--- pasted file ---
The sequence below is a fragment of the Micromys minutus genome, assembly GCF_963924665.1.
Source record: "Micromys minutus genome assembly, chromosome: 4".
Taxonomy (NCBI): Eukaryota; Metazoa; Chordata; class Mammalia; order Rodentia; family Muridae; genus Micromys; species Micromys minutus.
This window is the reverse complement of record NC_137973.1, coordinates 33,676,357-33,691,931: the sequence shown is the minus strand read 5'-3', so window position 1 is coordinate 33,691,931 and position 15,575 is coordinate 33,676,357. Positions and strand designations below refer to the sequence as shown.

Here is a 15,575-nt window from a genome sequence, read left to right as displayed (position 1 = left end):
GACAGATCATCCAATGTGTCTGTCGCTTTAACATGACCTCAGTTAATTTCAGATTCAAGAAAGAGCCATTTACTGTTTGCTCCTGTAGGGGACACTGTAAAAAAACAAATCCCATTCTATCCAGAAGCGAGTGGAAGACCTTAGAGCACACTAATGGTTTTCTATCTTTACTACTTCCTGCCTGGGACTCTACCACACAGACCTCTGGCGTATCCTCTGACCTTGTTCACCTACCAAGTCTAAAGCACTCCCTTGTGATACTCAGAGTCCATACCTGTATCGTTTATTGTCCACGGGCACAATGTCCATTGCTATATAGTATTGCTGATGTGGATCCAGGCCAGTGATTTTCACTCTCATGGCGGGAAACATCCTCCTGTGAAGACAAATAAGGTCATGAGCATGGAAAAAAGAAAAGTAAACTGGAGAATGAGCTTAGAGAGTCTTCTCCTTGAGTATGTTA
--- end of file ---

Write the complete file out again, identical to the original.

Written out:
The sequence below is a fragment of the Micromys minutus genome, assembly GCF_963924665.1.
Source record: "Micromys minutus genome assembly, chromosome: 4".
Taxonomy (NCBI): Eukaryota; Metazoa; Chordata; class Mammalia; order Rodentia; family Muridae; genus Micromys; species Micromys minutus.
This window is the reverse complement of record NC_137973.1, coordinates 33,676,357-33,691,931: the sequence shown is the minus strand read 5'-3', so window position 1 is coordinate 33,691,931 and position 15,575 is coordinate 33,676,357. Positions and strand designations below refer to the sequence as shown.

Here is a 15,575-nt window from a genome sequence, read left to right as displayed (position 1 = left end):
GACAGATCATCCAATGTGTCTGTCGCTTTAACATGACCTCAGTTAATTTCAGATTCAAGAAAGAGCCATTTACTGTTTGCTCCTGTAGGGGACACTGTAAAAAAACAAATCCCATTCTATCCAGAAGCGAGTGGAAGACCTTAGAGCACACTAATGGTTTTCTATCTTTACTACTTCCTGCCTGGGACTCTACCACACAGACCTCTGGCGTATCCTCTGACCTTGTTCACCTACCAAGTCTAAAGCACTCCCTTGTGATACTCAGAGTCCATACCTGTATCGTTTATTGTCCACGGGCACAATGTCCATTGCTATATAGTATTGCTGATGTGGATCCAGGCCAGTGATTTTCACTCTCATGGCGGGAAACATCCTCCTGTGAAGACAAATAAGGTCATGAGCATGGAAAAAAGAAAAGTAAACTGGAGAATGAGCTTAGAGAGTCTTCTCCTTGAGTATGTTA